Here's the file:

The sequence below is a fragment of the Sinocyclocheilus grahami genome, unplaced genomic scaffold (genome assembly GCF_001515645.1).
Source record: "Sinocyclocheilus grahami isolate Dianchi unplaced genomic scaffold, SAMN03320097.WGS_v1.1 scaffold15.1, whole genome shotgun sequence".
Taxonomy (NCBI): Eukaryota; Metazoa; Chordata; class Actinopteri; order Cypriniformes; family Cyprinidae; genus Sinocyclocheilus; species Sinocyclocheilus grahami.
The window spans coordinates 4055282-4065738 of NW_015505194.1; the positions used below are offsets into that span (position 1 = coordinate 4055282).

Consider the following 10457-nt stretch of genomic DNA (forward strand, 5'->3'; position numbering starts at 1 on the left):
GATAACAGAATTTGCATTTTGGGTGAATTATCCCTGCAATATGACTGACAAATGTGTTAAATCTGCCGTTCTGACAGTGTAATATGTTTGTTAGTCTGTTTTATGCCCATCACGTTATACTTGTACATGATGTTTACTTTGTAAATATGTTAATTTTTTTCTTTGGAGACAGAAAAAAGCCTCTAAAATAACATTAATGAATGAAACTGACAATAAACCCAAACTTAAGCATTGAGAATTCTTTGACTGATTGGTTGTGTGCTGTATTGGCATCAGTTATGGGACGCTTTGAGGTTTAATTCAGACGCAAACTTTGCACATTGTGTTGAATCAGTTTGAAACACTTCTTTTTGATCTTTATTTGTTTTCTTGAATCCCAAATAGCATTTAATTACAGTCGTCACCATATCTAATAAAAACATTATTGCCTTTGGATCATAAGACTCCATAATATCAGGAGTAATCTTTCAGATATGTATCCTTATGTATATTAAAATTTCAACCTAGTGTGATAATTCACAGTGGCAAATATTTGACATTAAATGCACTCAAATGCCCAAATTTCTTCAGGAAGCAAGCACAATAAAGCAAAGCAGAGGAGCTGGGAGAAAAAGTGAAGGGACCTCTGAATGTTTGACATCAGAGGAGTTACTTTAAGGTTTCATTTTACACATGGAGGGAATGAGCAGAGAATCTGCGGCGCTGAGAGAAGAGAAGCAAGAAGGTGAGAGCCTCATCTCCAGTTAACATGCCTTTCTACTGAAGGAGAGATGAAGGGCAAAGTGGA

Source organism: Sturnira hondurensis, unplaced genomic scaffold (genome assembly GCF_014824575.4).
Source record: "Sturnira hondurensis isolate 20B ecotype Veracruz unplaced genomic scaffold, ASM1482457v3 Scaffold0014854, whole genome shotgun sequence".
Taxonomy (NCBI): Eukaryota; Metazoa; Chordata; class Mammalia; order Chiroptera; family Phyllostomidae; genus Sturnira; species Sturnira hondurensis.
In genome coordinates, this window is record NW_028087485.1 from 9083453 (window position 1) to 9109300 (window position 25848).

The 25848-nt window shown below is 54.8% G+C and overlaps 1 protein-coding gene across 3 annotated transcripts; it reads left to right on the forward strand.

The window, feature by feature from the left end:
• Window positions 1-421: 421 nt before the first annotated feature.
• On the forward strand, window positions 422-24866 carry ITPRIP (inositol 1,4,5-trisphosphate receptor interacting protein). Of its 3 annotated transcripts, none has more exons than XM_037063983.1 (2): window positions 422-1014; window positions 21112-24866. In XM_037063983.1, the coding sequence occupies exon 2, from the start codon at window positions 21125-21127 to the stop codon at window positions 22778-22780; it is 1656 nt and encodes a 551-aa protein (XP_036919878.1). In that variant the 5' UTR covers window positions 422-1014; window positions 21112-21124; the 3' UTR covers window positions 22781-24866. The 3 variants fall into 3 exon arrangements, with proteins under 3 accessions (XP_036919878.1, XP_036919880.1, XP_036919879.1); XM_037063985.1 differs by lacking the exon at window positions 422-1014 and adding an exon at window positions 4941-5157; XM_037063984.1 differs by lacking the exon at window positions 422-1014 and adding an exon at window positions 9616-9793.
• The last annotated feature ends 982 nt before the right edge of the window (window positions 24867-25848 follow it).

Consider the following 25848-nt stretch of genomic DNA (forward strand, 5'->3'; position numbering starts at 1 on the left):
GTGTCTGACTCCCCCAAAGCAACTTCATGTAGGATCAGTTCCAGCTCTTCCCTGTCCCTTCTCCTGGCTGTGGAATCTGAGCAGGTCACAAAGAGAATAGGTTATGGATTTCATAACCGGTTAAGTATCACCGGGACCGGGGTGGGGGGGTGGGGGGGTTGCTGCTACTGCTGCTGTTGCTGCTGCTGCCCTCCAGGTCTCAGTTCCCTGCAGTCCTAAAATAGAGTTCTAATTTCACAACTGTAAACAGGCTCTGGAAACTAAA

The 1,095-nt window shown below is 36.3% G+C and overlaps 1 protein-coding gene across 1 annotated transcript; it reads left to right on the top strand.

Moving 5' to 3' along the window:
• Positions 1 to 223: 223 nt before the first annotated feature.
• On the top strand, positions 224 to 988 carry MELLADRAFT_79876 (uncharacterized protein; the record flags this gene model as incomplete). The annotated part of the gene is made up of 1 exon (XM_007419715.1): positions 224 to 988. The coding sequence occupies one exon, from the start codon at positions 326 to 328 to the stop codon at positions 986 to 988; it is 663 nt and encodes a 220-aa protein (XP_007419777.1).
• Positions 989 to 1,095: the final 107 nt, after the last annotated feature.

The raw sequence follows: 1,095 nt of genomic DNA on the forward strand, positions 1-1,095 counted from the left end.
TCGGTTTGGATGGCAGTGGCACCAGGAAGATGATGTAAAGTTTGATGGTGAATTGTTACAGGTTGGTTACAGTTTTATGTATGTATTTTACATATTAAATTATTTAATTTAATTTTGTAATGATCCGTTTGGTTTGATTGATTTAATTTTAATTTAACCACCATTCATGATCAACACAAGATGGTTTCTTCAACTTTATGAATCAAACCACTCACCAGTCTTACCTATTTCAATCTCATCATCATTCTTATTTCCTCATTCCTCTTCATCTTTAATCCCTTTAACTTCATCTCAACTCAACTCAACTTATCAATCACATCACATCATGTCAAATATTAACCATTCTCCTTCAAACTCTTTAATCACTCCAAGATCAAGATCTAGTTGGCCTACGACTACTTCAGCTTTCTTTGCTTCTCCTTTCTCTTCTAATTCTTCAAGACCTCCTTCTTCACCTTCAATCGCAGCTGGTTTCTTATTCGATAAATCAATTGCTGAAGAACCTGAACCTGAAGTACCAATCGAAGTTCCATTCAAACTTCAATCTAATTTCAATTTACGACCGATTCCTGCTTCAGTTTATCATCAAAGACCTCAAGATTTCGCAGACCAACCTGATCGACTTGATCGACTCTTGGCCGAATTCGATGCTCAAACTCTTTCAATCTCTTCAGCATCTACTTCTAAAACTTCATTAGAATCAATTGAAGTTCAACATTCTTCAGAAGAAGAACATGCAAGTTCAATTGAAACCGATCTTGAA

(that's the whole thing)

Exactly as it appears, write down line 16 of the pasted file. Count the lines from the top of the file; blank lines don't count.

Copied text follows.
Consider the following 25848-nt stretch of genomic DNA (forward strand, 5'->3'; position numbering starts at 1 on the left):